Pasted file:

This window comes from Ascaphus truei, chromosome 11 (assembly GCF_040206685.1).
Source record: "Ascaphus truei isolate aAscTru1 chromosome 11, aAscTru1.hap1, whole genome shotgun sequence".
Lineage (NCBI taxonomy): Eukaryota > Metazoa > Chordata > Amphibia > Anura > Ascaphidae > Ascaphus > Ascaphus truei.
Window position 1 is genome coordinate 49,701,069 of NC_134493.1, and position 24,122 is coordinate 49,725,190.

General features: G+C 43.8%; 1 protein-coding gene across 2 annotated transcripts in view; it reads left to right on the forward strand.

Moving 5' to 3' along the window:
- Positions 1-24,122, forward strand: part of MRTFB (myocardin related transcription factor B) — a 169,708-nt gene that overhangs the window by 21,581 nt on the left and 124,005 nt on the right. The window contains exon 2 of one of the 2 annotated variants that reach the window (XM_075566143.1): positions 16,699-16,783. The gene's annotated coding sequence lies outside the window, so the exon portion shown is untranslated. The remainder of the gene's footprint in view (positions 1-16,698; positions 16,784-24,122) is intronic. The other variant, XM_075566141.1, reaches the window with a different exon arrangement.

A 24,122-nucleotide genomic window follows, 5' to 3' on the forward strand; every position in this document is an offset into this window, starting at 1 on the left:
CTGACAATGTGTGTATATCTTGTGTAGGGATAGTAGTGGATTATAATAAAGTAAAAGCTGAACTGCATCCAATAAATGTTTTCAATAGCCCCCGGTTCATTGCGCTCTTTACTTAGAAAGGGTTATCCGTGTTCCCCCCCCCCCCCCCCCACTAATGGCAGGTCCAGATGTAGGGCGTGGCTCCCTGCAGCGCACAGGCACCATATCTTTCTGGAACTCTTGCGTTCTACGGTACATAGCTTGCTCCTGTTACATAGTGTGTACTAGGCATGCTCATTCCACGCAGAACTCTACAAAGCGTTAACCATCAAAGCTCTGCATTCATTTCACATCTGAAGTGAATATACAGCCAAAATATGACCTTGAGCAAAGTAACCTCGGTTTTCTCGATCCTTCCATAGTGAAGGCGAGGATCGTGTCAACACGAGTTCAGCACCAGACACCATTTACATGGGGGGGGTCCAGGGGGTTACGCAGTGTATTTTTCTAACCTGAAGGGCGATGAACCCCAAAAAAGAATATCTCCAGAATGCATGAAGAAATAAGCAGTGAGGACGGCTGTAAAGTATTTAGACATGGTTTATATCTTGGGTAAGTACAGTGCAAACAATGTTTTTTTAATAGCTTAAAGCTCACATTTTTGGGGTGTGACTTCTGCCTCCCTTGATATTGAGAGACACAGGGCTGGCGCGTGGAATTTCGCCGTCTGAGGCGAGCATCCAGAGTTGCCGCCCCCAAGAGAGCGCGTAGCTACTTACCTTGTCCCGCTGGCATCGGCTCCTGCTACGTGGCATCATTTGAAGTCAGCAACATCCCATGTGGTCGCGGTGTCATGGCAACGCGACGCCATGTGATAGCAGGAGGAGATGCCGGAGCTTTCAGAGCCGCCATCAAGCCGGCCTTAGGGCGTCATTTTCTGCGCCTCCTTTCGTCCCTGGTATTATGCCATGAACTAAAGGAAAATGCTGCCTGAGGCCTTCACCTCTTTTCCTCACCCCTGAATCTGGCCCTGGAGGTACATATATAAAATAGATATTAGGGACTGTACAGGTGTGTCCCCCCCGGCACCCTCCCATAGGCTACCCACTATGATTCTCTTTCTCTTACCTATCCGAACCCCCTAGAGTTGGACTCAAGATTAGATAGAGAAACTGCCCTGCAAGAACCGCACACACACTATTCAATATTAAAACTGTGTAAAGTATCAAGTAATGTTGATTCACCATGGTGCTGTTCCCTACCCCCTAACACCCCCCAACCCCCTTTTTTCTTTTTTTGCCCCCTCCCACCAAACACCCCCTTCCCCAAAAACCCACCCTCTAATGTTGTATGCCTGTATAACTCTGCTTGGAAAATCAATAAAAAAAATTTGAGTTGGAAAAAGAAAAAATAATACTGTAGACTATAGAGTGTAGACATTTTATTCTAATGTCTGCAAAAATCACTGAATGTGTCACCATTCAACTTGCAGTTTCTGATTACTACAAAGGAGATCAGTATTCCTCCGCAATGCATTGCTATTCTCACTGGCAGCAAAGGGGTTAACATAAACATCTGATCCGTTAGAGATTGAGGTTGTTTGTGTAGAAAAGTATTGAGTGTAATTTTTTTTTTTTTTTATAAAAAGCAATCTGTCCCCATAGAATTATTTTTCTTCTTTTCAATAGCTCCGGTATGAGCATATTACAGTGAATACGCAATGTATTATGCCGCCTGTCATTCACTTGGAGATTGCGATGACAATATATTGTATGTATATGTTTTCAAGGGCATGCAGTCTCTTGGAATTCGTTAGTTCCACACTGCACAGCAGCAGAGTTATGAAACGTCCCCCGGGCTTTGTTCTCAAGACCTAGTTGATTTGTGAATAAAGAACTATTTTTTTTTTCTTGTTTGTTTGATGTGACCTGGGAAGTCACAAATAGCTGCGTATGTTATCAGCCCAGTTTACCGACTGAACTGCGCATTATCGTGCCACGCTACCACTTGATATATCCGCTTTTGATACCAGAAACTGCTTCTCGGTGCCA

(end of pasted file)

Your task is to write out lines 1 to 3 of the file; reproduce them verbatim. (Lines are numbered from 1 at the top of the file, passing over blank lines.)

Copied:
This window comes from Ascaphus truei, chromosome 11 (assembly GCF_040206685.1).
Source record: "Ascaphus truei isolate aAscTru1 chromosome 11, aAscTru1.hap1, whole genome shotgun sequence".
Lineage (NCBI taxonomy): Eukaryota > Metazoa > Chordata > Amphibia > Anura > Ascaphidae > Ascaphus > Ascaphus truei.